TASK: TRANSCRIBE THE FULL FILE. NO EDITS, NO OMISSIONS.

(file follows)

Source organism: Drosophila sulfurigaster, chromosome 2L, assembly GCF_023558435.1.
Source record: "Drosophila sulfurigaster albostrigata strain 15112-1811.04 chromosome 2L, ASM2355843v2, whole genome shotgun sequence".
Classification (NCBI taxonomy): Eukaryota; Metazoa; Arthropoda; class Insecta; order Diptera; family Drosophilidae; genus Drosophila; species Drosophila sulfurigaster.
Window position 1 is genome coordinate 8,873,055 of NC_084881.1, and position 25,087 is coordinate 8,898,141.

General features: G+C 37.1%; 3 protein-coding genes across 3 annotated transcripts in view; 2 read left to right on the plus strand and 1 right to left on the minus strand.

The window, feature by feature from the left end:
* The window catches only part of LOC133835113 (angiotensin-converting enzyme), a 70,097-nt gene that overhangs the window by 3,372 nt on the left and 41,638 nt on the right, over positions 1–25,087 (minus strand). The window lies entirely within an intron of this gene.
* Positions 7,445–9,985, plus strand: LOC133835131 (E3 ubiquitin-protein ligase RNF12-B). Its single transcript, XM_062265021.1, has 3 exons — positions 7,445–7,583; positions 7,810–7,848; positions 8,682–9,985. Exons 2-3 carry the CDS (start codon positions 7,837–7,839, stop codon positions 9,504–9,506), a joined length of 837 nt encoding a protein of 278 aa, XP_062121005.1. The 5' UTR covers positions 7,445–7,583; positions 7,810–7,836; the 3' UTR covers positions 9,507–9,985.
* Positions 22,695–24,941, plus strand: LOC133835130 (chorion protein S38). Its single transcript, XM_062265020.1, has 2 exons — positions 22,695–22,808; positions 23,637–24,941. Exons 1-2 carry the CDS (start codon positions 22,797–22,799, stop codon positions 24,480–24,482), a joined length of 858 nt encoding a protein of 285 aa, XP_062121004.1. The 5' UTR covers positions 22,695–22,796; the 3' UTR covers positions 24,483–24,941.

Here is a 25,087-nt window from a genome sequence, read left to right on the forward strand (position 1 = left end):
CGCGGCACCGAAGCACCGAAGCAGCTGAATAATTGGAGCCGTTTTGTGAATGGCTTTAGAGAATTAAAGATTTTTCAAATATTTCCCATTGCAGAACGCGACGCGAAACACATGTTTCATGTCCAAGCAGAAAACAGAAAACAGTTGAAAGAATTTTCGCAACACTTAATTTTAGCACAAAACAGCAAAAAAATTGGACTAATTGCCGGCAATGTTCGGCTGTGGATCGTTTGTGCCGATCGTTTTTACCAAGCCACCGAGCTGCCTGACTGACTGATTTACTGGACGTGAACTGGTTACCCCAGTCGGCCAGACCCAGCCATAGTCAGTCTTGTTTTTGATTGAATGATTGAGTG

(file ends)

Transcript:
Source organism: Drosophila sulfurigaster, chromosome 2L, assembly GCF_023558435.1.
Source record: "Drosophila sulfurigaster albostrigata strain 15112-1811.04 chromosome 2L, ASM2355843v2, whole genome shotgun sequence".
Classification (NCBI taxonomy): Eukaryota; Metazoa; Arthropoda; class Insecta; order Diptera; family Drosophilidae; genus Drosophila; species Drosophila sulfurigaster.
Window position 1 is genome coordinate 8,873,055 of NC_084881.1, and position 25,087 is coordinate 8,898,141.

General features: G+C 37.1%; 3 protein-coding genes across 3 annotated transcripts in view; 2 read left to right on the plus strand and 1 right to left on the minus strand.

The window, feature by feature from the left end:
* The window catches only part of LOC133835113 (angiotensin-converting enzyme), a 70,097-nt gene that overhangs the window by 3,372 nt on the left and 41,638 nt on the right, over positions 1–25,087 (minus strand). The window lies entirely within an intron of this gene.
* Positions 7,445–9,985, plus strand: LOC133835131 (E3 ubiquitin-protein ligase RNF12-B). Its single transcript, XM_062265021.1, has 3 exons — positions 7,445–7,583; positions 7,810–7,848; positions 8,682–9,985. Exons 2-3 carry the CDS (start codon positions 7,837–7,839, stop codon positions 9,504–9,506), a joined length of 837 nt encoding a protein of 278 aa, XP_062121005.1. The 5' UTR covers positions 7,445–7,583; positions 7,810–7,836; the 3' UTR covers positions 9,507–9,985.
* Positions 22,695–24,941, plus strand: LOC133835130 (chorion protein S38). Its single transcript, XM_062265020.1, has 2 exons — positions 22,695–22,808; positions 23,637–24,941. Exons 1-2 carry the CDS (start codon positions 22,797–22,799, stop codon positions 24,480–24,482), a joined length of 858 nt encoding a protein of 285 aa, XP_062121004.1. The 5' UTR covers positions 22,695–22,796; the 3' UTR covers positions 24,483–24,941.

Here is a 25,087-nt window from a genome sequence, read left to right on the forward strand (position 1 = left end):
CGCGGCACCGAAGCACCGAAGCAGCTGAATAATTGGAGCCGTTTTGTGAATGGCTTTAGAGAATTAAAGATTTTTCAAATATTTCCCATTGCAGAACGCGACGCGAAACACATGTTTCATGTCCAAGCAGAAAACAGAAAACAGTTGAAAGAATTTTCGCAACACTTAATTTTAGCACAAAACAGCAAAAAAATTGGACTAATTGCCGGCAATGTTCGGCTGTGGATCGTTTGTGCCGATCGTTTTTACCAAGCCACCGAGCTGCCTGACTGACTGATTTACTGGACGTGAACTGGTTACCCCAGTCGGCCAGACCCAGCCATAGTCAGTCTTGTTTTTGATTGAATGATTGAGTG